Negative Only Training

Dr. Darden,

You have written about negative only where the partner assists on the positive and the trainee performs the negative with about 40% more weight and this is performed for about 8 reps

And also where you perform one rep for about 60 seconds, i.e. chins or dips

I am curious instead of doing either…has anyone ever perform one set of about 6 to 8 exercises of one negative rep for approximately 90 seconds?

Thanks, dan

I’m not aware that anyone has tried a one-rep negative for 90 seconds on 6 to 8 exercises. I’ve had two of my trainees do 75 seconds on a negative chin and negative dip for one rep.

Dan, why don’t you try what you are suggesting?

I think I will try it…how would you determine the selection of weight?

As a starting point, I’d say to take half of what you’d normally use for 10 reps. This will probably be too light, but it’s a number to begin with.

Well I tried this for a week…very tedious and hard to keep the focus for 90 second negative only on six exercises…not for me


I am very interested in ‘negative’ training; however, my mindset for that is not at all spending such a long time as 90 seconds on the eccentric part of a movement. That just doesn’t seem to fit the description and function to me. Using squats as an example, it’s more like, say, 15 seconds going down - and with so much weight that 1) It is necessary to have spotters for safety - and to help you get back up (and you should in order to do additional reps) and 2) You have to exert so much control on the descent that you can barely keep from ‘free-falling’. Adjust accordingly for other exercise movements.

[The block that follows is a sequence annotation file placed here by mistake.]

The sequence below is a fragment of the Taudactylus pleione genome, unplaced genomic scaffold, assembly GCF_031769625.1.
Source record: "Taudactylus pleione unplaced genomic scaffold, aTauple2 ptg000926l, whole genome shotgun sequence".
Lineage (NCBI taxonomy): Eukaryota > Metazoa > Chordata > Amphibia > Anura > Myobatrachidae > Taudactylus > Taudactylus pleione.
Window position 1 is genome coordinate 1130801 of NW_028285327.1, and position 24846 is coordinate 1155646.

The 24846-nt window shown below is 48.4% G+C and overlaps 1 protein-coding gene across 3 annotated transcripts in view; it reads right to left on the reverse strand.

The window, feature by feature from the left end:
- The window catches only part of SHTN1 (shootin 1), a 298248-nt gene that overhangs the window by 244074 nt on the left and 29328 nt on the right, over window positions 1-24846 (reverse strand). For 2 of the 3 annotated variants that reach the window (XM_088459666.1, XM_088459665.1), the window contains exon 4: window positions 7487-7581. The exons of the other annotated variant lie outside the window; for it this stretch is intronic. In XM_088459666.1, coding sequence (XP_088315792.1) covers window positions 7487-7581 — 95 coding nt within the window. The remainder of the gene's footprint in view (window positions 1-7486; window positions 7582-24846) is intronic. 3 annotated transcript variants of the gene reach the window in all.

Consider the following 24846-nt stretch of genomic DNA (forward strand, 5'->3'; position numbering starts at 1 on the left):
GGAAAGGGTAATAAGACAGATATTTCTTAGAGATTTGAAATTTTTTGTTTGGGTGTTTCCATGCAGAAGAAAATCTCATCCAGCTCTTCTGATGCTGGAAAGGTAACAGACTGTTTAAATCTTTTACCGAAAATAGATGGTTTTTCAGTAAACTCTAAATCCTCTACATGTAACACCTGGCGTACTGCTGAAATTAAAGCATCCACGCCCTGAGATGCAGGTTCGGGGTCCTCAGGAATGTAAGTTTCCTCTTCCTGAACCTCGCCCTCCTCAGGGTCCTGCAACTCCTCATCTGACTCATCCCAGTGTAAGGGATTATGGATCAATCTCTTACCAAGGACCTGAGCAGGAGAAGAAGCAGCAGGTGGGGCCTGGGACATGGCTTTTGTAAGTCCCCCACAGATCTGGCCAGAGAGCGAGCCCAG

THAT is the real deal, folks. It’s the weight – not a minute and a half of descent with, say, 40% more weight than you do on concentric moves of the movement.

Jesse Lee